#4 Enable long-term agility with an API strategy

Finally, think about the long-term plan for the business and technical teams. How has your digital transformation plans shifted after COVID-19? Did you unlock data and build solutions in the previous tracks that are similar to the initiatives on your transformation roadmap? Are there assets that you can reuse to get these initiatives off the ground faster?

Agility will be what separates market leaders in this next normal. The ability to move and act upon changing consumer demands quickly — launching new products, services, and applications — will be crucial for your organization’s digital transformation. Get ahead of future change or disruption with an API strategy for integration to increase speed and agility, today and for the future.

The key to agility, from an integration standpoint, is reuse. With an API-led approach to connectivity, organizations can expose capabilities and data to the wider ecosystem and leverage it to enhance customer experiences. See which systems and processes are already unlocked and how you can leverage those in new innovations. Extend the power of the innovations you’ve created by enabling your partners and other third-party developers with access to your APIs.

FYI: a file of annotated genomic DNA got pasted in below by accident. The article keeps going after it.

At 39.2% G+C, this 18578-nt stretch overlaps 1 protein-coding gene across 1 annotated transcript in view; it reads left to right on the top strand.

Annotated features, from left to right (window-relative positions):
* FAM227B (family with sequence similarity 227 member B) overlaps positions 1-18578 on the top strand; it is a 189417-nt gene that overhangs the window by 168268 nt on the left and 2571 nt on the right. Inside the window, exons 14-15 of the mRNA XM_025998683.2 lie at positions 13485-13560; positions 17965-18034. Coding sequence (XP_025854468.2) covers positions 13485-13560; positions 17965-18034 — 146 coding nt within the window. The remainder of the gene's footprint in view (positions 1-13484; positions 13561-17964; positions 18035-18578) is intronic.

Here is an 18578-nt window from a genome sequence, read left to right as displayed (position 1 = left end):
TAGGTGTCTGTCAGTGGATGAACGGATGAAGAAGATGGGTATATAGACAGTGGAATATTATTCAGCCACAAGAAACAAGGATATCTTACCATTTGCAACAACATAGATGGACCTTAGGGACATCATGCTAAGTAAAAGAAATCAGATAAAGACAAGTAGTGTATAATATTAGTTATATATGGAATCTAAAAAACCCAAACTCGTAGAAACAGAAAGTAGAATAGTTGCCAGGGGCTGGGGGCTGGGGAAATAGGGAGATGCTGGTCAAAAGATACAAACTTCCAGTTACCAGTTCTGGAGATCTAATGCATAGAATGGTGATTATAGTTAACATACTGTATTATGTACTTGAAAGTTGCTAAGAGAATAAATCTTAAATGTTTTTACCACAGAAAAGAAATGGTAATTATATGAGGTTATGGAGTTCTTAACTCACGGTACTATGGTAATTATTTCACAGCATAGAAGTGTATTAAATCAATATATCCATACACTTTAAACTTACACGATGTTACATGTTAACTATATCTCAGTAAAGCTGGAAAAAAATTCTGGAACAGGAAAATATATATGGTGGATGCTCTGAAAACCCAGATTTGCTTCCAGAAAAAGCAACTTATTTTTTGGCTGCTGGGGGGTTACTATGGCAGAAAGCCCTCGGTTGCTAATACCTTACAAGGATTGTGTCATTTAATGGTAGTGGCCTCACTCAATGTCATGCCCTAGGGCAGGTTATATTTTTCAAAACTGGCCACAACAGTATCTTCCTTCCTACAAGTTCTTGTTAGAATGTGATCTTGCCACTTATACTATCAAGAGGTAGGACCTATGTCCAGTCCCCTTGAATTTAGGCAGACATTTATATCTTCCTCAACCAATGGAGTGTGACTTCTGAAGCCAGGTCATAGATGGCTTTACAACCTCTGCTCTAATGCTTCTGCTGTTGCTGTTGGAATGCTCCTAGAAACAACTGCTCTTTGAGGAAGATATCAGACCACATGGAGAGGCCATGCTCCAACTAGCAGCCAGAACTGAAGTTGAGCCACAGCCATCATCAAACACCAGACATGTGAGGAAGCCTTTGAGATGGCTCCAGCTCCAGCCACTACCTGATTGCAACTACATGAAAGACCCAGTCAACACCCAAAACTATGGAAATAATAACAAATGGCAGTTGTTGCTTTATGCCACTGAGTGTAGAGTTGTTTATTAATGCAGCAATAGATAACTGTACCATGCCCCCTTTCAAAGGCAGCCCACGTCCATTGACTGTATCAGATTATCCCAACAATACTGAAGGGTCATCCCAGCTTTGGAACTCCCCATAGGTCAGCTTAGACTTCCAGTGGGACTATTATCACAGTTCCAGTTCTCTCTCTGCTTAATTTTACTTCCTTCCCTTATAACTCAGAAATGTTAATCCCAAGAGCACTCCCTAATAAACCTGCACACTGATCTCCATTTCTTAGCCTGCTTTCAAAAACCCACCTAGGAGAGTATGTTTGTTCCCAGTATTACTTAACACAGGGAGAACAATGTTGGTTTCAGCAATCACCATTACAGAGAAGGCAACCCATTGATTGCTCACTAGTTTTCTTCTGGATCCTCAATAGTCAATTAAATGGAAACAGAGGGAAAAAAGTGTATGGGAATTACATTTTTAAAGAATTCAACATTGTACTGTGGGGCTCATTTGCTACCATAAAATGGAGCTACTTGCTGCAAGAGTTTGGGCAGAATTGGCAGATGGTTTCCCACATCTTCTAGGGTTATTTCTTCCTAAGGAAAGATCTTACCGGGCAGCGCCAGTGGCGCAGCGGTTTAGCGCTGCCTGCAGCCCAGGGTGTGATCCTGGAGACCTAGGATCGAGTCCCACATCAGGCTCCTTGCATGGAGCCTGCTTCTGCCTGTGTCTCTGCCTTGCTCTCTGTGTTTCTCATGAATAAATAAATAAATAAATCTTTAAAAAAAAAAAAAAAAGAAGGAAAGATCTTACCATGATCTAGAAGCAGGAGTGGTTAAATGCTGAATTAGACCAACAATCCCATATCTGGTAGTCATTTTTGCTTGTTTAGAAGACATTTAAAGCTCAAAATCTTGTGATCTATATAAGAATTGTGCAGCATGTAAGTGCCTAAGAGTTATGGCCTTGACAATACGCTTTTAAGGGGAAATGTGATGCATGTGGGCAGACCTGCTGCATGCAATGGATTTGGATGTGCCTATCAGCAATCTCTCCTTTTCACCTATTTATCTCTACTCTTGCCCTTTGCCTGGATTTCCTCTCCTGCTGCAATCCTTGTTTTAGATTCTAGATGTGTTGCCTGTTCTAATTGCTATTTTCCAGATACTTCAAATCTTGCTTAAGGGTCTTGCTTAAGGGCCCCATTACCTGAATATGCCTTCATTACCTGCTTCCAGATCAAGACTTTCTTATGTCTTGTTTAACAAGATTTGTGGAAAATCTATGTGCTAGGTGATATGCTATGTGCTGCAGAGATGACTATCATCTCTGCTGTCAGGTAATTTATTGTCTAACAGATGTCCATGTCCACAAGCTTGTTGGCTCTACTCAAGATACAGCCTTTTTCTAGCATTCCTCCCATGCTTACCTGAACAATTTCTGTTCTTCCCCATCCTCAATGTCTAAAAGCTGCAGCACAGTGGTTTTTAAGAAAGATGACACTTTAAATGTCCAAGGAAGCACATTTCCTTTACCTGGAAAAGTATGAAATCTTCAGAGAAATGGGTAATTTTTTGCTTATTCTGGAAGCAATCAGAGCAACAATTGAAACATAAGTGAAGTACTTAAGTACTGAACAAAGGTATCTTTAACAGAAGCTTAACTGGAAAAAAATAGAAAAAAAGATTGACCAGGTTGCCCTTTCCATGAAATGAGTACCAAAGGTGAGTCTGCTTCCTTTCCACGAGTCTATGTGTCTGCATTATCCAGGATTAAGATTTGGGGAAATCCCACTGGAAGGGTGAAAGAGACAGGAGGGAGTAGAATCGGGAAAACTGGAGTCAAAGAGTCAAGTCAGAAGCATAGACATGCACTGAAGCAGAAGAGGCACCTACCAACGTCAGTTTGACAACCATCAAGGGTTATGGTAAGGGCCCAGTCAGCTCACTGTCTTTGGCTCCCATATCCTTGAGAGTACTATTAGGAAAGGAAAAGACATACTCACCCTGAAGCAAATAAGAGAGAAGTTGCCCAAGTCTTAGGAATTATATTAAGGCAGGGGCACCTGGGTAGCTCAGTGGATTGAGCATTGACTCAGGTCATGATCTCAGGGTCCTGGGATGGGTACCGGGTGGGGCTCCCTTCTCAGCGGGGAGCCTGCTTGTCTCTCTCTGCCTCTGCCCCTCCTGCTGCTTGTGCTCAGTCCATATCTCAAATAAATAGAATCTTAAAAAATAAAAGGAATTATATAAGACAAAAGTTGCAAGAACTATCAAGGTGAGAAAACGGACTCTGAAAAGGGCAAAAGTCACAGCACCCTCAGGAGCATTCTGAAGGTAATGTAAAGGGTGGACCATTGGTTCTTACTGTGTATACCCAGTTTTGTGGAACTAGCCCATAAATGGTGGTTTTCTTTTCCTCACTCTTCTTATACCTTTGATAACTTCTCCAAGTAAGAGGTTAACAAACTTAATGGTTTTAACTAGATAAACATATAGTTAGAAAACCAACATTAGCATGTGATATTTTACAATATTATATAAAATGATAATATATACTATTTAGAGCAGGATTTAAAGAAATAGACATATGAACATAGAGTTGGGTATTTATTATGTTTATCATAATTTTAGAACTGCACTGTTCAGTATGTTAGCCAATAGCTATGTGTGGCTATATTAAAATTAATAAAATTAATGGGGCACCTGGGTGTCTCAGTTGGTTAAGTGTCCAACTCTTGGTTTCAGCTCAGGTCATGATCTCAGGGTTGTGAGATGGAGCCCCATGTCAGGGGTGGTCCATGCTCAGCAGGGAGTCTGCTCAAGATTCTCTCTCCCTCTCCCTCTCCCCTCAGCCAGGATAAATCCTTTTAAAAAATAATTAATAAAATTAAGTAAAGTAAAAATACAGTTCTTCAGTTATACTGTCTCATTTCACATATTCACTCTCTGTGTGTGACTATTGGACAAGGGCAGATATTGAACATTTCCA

CIOs and IT leaders are uniquely positioned to lead the growth efforts of organizations beyond the current crisis. To learn more about these steps as well as additional steps to reopening and growing your business, download the CIO guide to crisis recovery.